Nowadays it’s not just the real-life stalkers that you need to be aware of – it’s also the internet that allows people to know some of the most private information about you, such as your sleeping schedule.
If a friend told you 10 years ago that he knows when you go to sleep and when you wake up, you’d probably suspect he spent some nights across the street from your bedroom window with some donuts and binoculars.
Now, the truth is far more terrifying. Physical stalking can be replaced with a less visible but equally intrusive method: anyone can simply download this source code from GitHub and compile a chart of your sleeping habits with your Facebook usage data as their only source.
However, Danish software developer Søren Louv-Jansen wasn’t trying to spy on his friends when he created this piece of software. He was thinking more in terms of allowing Facebook users to track their own sleep patterns simply based on their Facebook Messenger usage.
For those unfamiliar with activity timestamps, they are the markers used by Facebook for every time to you log in the morning and “like” an article or send a message.
Louv-Jansen simply put together a piece of software that gathers all the timestamps from both Facebook and Messenger which allowed him to get a pretty accurate chart of his sleep patterns.
But software developer from Denmark took it a step further, diving into the controversial problem of how much digital footprint each of us leaves behind without even being aware of it.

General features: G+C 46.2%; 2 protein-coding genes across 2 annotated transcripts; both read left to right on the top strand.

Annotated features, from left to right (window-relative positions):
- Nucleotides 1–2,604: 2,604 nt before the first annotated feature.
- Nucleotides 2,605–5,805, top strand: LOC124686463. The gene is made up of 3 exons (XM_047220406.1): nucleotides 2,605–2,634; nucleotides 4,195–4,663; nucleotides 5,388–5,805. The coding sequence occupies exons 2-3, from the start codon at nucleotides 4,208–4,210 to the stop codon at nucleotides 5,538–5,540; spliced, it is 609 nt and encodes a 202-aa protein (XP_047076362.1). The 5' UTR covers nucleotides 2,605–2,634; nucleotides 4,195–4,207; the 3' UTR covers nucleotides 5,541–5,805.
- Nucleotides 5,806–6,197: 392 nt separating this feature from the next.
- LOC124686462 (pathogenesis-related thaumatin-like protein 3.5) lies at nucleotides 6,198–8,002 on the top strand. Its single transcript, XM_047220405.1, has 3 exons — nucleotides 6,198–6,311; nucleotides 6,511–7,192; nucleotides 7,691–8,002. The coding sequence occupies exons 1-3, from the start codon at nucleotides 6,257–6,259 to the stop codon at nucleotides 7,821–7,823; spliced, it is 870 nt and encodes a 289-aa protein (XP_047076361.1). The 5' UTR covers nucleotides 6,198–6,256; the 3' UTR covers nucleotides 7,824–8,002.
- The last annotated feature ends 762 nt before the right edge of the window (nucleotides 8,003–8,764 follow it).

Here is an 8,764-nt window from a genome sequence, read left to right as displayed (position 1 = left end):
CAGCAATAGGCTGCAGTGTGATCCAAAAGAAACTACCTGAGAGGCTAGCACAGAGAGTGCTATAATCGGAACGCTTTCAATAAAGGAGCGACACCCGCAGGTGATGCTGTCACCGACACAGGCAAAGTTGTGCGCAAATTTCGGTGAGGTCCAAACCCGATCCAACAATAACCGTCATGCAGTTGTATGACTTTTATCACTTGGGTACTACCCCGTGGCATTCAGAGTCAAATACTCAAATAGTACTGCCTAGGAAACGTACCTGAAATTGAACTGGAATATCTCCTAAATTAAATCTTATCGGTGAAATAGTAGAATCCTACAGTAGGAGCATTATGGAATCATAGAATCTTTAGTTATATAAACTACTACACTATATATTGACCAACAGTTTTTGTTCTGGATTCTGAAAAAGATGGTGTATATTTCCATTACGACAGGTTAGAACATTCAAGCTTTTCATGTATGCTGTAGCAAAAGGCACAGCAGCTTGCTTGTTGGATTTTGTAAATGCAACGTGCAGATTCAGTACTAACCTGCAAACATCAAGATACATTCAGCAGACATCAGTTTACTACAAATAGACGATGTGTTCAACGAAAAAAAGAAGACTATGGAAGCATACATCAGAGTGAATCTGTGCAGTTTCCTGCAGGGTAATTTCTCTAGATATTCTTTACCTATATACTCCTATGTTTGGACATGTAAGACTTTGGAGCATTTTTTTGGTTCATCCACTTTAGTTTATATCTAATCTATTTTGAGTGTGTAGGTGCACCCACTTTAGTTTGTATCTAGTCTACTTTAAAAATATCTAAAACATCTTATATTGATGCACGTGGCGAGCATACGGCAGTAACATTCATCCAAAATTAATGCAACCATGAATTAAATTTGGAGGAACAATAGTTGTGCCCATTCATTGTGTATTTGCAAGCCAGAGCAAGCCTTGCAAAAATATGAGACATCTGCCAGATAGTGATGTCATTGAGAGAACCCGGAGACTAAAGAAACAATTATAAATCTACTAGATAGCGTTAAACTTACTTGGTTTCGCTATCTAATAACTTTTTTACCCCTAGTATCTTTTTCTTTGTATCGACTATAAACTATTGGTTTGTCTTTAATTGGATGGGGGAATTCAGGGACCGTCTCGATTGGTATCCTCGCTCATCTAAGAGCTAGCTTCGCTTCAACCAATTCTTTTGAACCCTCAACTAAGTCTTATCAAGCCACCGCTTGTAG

Louv-Jansen thinks that Facebook uses this data to profile users or for ad targeting. And even though the social network decides to block this little “hack” so users can no longer track their friends, Facebook will still be able to do their own data analysis.
While the tool developed by Louv-Jansen only works for frequent users, there are plenty of those who have made a habit out of checking Facebook in the morning and before they go to bed at night.
According to a IDC Research report from April 2013, roughly 80 percent of active Facebook users check their News Feed and notifications within 15 minutes of waking up.
After publishing the source code for his tool on GitHub, Louv-Jansen said that Facebook isn’t very happy about it. The developer said the company “asked him to discourage others from using his software,” but over 1,000 people have already downloaded the code.
Image Source: Roscoelilly